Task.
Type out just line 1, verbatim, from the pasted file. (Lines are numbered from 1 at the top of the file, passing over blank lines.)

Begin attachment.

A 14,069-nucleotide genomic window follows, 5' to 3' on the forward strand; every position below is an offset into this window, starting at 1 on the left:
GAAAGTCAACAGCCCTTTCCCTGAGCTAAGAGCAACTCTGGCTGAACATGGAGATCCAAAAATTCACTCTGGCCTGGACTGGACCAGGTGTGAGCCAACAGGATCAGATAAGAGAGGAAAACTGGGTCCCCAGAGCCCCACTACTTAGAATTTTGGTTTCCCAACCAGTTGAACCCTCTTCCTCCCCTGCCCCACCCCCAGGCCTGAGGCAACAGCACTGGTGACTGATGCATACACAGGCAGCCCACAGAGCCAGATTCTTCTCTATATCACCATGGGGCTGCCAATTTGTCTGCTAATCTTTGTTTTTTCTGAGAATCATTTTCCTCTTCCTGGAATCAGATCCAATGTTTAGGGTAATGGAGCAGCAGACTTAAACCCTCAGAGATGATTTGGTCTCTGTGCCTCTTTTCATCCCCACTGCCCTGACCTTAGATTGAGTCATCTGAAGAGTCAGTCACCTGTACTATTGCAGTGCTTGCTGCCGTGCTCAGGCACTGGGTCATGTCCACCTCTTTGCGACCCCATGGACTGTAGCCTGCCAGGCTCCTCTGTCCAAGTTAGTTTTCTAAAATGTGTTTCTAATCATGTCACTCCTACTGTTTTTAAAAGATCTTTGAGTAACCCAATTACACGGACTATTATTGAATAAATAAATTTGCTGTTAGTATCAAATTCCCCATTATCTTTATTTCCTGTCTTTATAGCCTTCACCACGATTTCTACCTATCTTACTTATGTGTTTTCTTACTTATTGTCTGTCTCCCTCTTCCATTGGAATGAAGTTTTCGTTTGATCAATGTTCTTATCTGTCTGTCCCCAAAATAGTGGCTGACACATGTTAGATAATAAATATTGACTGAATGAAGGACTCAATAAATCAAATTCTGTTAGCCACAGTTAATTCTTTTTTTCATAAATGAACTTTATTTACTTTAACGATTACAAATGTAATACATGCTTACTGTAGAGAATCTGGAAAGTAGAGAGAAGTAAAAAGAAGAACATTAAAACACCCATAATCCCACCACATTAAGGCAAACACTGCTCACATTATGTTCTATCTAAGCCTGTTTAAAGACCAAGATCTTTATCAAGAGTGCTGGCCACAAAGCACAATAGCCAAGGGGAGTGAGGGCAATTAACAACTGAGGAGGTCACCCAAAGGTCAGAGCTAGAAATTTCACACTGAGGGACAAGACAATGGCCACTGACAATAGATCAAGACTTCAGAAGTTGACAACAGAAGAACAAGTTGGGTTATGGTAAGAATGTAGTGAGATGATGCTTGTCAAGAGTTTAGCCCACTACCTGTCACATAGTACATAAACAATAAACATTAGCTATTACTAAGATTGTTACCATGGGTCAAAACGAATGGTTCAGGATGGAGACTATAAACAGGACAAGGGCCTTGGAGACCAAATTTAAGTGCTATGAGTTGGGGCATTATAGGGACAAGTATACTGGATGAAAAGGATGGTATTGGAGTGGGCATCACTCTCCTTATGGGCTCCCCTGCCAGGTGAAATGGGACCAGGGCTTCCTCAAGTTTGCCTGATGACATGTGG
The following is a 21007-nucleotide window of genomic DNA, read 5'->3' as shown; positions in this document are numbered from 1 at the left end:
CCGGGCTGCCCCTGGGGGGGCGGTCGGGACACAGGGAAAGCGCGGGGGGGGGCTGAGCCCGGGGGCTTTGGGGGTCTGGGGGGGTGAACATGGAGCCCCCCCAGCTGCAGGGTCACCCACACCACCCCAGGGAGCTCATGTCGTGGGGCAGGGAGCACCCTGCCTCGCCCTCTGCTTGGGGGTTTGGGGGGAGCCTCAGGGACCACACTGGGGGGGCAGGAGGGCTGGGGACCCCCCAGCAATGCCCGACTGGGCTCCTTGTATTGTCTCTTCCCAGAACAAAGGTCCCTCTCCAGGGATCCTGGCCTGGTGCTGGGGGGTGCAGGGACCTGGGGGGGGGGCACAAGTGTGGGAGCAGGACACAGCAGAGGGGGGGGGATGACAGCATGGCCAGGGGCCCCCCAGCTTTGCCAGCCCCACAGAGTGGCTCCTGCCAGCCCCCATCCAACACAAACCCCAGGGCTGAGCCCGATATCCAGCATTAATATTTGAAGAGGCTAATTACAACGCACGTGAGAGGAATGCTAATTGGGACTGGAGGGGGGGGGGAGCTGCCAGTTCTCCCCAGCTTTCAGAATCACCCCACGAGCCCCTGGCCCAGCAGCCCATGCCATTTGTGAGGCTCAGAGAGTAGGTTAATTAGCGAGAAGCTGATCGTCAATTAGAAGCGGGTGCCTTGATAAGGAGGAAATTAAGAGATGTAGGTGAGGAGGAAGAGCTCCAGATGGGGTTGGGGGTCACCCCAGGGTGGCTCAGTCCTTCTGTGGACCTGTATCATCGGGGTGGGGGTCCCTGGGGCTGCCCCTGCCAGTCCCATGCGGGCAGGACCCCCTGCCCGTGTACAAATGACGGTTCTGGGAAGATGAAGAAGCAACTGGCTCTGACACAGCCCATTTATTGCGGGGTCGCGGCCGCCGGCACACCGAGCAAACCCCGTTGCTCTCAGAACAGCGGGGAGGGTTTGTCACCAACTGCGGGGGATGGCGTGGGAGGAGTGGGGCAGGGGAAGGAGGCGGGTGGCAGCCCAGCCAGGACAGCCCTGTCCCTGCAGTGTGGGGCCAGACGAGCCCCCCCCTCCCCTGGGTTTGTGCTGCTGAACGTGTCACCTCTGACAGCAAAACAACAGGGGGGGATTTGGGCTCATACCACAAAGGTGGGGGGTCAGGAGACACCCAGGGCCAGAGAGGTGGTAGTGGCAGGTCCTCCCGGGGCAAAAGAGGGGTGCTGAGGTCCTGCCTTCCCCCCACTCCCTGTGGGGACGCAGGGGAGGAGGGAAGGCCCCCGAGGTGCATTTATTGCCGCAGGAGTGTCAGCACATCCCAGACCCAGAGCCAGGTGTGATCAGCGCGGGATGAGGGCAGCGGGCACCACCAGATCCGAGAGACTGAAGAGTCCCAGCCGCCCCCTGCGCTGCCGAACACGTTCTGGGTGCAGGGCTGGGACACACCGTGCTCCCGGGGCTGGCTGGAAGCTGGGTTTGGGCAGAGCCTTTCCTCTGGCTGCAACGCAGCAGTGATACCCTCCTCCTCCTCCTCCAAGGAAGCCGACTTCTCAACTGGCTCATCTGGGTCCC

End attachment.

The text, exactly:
A 14,069-nucleotide genomic window follows, 5' to 3' on the forward strand; every position below is an offset into this window, starting at 1 on the left: